Students continue to use Grant’s textbooks today, and for the more artistic anatomist there’s even a Grant’s Anatomy Coloring Book, published in 2018.
At the University of Toronto, Dr.McMurrich, Chair of Anatomy was succeeded as chairman in 1930 by Dr. John Charles Boileau Grant. Dr. Grant wrote three text books, of which “An Atlas of Anatomy” (published in 1943) rapidly gained international prominence and is still, one of the most widely used anatomical atlases in the world. It is now known as “Grant’s Atlas of Anatomy” and is in its tenth edition. The atlas was based on a series of elegant dissections done either by Grant or by others under his supervision. Many of these dissections are currently housed in Grant’s Museum at the University of Toronto.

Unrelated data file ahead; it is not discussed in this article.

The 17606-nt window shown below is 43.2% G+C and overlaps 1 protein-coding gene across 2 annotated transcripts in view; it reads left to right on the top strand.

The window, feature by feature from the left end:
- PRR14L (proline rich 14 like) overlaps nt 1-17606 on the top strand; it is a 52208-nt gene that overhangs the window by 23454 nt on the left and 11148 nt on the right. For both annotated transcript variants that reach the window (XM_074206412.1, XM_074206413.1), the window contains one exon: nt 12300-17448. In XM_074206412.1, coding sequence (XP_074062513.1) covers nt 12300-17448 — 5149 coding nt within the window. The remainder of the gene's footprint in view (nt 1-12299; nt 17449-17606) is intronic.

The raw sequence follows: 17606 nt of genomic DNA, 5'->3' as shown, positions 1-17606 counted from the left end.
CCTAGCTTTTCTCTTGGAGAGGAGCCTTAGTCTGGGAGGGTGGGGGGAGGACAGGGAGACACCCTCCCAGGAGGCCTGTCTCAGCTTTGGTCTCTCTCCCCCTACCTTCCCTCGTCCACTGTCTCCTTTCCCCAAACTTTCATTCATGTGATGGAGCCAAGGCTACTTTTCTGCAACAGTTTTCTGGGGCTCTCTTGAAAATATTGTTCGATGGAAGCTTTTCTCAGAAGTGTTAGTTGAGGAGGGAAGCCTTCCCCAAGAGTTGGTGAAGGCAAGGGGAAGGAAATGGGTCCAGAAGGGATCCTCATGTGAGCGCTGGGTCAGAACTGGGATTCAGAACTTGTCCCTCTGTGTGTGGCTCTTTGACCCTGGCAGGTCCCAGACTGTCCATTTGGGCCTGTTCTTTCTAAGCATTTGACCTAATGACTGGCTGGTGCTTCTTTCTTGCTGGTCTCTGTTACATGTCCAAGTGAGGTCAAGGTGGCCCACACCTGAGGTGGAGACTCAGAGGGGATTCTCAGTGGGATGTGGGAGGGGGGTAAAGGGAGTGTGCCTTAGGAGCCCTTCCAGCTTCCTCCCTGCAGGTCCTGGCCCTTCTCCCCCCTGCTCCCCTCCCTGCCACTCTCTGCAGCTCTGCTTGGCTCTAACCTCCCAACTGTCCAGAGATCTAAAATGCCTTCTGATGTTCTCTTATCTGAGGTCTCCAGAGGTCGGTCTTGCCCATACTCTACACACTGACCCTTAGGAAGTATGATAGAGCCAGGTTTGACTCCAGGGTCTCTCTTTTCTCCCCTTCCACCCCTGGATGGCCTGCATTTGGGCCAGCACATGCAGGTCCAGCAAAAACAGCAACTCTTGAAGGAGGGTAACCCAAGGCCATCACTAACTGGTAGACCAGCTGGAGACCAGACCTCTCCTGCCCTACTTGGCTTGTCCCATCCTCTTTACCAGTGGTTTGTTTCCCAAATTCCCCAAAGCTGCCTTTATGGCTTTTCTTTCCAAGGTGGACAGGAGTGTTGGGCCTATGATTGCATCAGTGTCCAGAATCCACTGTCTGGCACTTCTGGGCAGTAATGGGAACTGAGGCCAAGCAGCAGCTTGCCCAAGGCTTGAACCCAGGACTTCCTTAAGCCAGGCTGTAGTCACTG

The Rudi-Grant Connection is about knowing the man, the building blocks and the structural units and organization of the human body. To defend the human existence, the Rudi-Grant Connection lays the emphasis on knowing the person who is at risk apart from knowing the agent posing the risk.
THE IDENTITY OF MULTICELLULAR HUMAN ORGANISM:
Daniel John Cunningham was born on 15 April 1850 in Scotland. After his initial schooling at his home town, Crieff, he took up the study of medicine at the University of Edinburgh and passed with honours. He is best known for the excellent series of dissection manuals, namely Cunningham’s Dissection Manuals. Cunningham’s Manual of Practical Anatomy has provided me the learning tools to know and understand Man’s External and Internal Reality and its Identity as described by Cells, Tissues, Organs,and Organ Systems.